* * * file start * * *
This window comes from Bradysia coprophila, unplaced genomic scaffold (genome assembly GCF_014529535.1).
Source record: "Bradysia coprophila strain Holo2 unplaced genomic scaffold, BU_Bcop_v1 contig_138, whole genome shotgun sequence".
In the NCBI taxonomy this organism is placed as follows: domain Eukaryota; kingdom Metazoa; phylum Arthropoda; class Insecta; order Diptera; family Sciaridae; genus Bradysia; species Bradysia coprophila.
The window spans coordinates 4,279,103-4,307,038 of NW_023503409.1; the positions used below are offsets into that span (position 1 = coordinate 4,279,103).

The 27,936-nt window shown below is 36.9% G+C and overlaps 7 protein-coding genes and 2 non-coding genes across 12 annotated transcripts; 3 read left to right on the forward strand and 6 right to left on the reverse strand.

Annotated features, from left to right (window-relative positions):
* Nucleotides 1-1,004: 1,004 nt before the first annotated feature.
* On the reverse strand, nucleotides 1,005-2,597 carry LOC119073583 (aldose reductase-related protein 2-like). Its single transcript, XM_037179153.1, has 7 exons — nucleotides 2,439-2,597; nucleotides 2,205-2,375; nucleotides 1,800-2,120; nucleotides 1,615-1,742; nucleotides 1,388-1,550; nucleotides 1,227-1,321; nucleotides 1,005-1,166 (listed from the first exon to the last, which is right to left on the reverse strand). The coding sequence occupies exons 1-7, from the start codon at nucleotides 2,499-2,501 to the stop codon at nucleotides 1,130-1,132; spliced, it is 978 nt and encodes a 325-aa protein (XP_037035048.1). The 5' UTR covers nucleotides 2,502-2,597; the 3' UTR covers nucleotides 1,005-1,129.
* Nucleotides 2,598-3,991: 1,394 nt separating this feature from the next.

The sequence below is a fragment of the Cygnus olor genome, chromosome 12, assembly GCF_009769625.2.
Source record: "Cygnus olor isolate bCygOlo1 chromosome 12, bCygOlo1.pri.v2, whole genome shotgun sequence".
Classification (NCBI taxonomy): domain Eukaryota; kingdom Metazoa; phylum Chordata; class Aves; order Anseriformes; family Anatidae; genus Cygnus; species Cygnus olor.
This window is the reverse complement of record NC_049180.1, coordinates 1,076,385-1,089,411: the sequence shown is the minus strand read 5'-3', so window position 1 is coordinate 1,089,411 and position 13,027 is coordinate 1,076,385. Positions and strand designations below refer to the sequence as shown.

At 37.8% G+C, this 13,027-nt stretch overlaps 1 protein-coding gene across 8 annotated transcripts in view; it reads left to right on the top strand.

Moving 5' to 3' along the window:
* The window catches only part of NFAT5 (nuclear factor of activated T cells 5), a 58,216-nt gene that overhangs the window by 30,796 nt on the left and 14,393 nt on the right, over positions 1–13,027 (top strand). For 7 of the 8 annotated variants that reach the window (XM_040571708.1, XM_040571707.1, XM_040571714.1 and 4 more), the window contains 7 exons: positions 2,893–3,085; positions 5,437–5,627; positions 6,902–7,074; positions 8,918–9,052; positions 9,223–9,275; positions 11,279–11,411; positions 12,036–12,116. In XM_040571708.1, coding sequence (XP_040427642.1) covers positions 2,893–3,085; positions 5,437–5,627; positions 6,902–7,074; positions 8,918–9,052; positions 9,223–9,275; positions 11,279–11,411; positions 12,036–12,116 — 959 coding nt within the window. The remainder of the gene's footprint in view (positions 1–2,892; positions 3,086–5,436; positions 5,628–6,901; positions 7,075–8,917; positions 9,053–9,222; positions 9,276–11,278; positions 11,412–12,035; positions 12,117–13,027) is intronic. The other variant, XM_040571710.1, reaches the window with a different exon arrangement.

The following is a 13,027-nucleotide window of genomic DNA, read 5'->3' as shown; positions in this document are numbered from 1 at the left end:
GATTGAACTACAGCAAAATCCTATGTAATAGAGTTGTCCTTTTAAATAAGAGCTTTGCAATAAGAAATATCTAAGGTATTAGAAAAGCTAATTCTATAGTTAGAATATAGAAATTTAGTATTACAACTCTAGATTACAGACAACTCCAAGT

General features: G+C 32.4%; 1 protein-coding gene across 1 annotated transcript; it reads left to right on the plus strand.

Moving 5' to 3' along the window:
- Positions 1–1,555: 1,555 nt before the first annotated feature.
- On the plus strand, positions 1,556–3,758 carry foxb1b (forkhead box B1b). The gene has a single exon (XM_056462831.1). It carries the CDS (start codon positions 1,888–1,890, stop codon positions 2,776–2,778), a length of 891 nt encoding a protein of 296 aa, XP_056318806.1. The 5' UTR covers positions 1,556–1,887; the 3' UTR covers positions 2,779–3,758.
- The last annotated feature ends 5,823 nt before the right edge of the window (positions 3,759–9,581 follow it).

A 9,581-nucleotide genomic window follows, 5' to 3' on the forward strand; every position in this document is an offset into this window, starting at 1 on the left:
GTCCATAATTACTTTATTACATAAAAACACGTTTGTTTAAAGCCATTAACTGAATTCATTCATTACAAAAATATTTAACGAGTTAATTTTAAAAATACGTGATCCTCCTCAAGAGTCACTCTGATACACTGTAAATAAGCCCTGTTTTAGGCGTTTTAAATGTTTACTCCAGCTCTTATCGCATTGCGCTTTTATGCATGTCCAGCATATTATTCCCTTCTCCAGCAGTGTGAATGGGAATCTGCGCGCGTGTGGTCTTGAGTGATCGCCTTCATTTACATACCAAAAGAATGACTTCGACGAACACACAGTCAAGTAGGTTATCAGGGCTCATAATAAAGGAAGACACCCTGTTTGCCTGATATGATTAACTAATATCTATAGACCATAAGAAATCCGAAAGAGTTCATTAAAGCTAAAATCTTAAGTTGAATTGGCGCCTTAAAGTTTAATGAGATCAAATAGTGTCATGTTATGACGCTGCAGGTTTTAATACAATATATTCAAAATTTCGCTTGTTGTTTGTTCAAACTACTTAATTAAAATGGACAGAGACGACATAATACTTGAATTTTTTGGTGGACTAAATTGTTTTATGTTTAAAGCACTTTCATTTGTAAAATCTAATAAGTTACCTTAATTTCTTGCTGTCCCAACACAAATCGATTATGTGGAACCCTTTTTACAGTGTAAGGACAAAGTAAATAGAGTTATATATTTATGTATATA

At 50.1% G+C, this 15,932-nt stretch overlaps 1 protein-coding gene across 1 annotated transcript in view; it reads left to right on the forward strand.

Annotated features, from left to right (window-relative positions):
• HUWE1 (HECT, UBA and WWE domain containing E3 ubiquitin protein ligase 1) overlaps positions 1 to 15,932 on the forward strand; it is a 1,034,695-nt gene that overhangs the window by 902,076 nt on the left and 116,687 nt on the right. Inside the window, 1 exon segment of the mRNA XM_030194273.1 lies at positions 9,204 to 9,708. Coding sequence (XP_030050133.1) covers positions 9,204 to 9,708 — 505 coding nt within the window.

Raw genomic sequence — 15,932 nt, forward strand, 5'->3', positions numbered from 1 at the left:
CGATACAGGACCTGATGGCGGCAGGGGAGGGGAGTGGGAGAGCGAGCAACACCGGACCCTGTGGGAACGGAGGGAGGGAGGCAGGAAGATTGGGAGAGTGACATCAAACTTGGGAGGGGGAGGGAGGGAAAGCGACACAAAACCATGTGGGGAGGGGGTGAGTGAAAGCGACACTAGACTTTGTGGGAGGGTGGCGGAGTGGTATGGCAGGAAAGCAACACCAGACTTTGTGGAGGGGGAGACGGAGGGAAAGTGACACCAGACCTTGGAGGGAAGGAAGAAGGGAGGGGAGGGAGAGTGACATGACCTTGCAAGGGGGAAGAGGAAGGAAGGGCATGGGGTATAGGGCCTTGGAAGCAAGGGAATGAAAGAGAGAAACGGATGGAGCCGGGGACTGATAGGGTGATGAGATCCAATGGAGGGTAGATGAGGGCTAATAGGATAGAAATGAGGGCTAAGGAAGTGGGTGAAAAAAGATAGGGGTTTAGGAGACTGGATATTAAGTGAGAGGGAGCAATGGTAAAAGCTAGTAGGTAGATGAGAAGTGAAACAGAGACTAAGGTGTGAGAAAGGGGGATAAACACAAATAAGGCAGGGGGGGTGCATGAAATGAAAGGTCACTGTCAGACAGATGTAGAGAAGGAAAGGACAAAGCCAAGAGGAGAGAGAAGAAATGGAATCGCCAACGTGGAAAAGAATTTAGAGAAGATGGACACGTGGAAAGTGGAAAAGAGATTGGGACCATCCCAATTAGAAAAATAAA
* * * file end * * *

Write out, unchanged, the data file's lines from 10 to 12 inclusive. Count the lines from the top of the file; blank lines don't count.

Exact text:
The sequence below is a fragment of the Cygnus olor genome, chromosome 12, assembly GCF_009769625.2.
Source record: "Cygnus olor isolate bCygOlo1 chromosome 12, bCygOlo1.pri.v2, whole genome shotgun sequence".
Classification (NCBI taxonomy): domain Eukaryota; kingdom Metazoa; phylum Chordata; class Aves; order Anseriformes; family Anatidae; genus Cygnus; species Cygnus olor.